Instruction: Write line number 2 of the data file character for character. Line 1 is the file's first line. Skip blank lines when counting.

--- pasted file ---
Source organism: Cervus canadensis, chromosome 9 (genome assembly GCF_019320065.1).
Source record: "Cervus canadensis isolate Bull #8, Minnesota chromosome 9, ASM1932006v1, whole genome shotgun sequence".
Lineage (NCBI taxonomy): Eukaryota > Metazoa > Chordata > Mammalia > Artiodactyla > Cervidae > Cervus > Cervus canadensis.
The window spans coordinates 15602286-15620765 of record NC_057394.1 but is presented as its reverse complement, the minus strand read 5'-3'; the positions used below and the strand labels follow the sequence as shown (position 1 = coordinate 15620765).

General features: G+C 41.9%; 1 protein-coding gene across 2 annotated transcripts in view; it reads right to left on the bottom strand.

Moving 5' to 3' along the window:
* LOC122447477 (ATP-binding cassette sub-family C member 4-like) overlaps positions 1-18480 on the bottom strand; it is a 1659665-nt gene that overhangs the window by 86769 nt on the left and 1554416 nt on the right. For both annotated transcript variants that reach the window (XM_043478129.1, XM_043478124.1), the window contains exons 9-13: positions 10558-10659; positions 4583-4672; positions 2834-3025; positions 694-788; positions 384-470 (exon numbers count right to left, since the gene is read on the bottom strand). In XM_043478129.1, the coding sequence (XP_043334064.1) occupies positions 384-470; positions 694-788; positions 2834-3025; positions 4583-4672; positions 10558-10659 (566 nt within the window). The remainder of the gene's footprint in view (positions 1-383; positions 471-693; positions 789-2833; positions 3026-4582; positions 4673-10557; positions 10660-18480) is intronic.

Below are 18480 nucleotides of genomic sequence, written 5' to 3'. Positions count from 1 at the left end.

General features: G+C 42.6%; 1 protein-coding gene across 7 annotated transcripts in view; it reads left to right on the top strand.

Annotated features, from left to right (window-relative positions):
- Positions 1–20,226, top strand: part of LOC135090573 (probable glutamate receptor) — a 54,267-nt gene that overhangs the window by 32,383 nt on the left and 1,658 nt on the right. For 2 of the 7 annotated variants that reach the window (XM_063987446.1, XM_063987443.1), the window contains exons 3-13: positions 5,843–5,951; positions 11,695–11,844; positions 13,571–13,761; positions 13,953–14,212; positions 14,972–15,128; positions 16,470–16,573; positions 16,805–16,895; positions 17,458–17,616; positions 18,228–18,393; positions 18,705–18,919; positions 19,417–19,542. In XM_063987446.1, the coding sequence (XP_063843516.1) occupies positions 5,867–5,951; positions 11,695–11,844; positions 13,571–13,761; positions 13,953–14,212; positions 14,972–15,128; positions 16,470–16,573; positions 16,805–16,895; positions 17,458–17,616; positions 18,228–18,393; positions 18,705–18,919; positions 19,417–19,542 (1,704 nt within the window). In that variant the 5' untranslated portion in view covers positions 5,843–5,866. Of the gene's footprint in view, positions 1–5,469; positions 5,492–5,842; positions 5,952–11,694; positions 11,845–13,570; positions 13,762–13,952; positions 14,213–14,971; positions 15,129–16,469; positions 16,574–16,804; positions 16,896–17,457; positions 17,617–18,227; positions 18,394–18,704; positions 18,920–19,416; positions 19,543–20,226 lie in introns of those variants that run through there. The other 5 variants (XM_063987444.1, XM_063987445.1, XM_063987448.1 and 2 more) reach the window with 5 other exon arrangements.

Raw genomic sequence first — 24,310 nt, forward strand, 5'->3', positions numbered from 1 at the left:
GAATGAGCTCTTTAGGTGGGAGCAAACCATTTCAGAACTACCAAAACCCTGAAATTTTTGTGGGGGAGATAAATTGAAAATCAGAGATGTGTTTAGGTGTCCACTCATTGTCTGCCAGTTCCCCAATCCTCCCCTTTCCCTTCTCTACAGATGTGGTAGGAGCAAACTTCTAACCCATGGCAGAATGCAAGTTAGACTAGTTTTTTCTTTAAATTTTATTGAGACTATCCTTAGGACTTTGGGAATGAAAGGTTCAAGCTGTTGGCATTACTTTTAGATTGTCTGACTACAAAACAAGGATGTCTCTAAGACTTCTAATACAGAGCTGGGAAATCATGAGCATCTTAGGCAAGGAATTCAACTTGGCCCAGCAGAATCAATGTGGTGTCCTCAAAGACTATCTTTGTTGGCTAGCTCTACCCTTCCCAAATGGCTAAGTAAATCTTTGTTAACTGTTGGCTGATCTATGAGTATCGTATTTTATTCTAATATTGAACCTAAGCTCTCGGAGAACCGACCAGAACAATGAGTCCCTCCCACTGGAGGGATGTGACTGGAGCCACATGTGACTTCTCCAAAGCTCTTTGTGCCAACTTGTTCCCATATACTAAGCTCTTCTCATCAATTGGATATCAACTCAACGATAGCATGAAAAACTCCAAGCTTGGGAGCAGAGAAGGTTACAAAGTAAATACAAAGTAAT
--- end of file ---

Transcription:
Source record: "Cervus canadensis isolate Bull #8, Minnesota chromosome 9, ASM1932006v1, whole genome shotgun sequence".